05 April, 2017
From time-to-time you will see people recommending the eating of marshmallows as a way to thicken your output and help with diarrhoea. Of course, everyone is different, but many ostomates find eating this sugar-based confection beneficial.
Marshmallows are plants which, since 2000 B.C., have been used as both a food and a medicine. Marshmallow is still used for various gastrointestinal/ genitourinary system and respiratory system conditions. It is also used externally as a relief for skin irritations, aches and pains.
The marshmallow plant’s scientific name is Althaea officinalis. It is a stemmed perennial herb, which grows up to 4ft and has flowers with delicate pink and white petals. Originally marshmallows grew in salty soils, but they now thrive in marshes and swamps. Althaea comes from the Greek word ‘althos’, meaning ‘to cure’.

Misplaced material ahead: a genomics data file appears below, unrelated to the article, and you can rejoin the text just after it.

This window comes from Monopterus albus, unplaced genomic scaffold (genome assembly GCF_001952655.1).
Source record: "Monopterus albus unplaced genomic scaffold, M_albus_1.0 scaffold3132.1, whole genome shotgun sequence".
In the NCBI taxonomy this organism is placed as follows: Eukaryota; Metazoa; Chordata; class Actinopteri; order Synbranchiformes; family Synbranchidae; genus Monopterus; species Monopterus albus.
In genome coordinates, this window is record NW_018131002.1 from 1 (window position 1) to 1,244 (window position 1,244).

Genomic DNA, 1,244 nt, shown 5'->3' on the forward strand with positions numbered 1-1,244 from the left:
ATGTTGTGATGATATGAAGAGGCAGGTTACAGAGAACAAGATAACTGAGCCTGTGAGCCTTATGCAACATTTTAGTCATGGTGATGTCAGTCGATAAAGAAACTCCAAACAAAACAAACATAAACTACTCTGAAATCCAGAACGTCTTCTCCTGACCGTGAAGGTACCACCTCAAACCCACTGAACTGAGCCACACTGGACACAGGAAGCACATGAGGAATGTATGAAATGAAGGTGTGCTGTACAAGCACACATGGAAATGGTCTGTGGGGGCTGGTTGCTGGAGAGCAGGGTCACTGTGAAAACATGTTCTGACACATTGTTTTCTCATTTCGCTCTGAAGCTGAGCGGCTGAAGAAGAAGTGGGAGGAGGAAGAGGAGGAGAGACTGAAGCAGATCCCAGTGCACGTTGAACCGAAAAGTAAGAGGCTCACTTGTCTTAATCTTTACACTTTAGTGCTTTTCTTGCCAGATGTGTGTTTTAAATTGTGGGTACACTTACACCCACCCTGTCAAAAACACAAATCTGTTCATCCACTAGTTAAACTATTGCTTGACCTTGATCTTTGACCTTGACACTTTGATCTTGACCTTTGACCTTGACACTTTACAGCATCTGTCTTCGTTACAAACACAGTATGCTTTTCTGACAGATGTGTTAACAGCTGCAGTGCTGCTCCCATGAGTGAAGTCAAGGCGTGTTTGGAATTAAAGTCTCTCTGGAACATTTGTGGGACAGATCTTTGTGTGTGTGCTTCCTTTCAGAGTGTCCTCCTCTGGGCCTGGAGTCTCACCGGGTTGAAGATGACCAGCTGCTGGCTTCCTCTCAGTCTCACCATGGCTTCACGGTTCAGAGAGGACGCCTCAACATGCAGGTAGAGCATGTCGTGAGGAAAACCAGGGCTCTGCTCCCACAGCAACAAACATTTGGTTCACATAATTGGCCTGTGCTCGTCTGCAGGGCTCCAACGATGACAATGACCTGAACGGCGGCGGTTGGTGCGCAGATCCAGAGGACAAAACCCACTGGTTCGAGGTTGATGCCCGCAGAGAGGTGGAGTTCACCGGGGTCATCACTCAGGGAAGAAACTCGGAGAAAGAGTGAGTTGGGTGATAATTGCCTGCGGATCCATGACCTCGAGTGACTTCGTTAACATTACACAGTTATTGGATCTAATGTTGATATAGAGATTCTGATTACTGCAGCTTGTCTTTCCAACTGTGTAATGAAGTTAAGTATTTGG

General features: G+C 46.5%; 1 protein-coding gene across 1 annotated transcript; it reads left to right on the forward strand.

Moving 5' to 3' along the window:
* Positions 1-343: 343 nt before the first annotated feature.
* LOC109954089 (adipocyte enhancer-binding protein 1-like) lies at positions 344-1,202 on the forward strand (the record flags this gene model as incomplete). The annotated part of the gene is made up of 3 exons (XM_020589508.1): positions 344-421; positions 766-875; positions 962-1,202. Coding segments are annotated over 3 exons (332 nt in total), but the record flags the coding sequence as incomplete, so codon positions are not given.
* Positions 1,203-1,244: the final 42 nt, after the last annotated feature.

Although first used in Asia and North Africa, the marshmallow, with its delightful flavours and deliciously gooey texture, soon found willing consumers in Europe. In the early nineteenth century, the French came up with the idea of making sweets from the plant. Through a process of trial and error, shop keepers discovered that by heating and whipping the plant’s sap with egg whites and a little corn syrup, they could create a substance that moulded easily.
By the start of the twentieth century the mass production of marshmallow sweets had begun. These were sold in little tins as a sweet treat. This was made possible by the invention of the ‘starch mogul system’ which was a machine that sped up the production process. Shortly afterwards, mallow root sap was replaced with gelatine and starch as the main ingredient leading to the marshmallow sweets that we know and love today!
Jo works for Colostomy UK as Senior Support Coordinator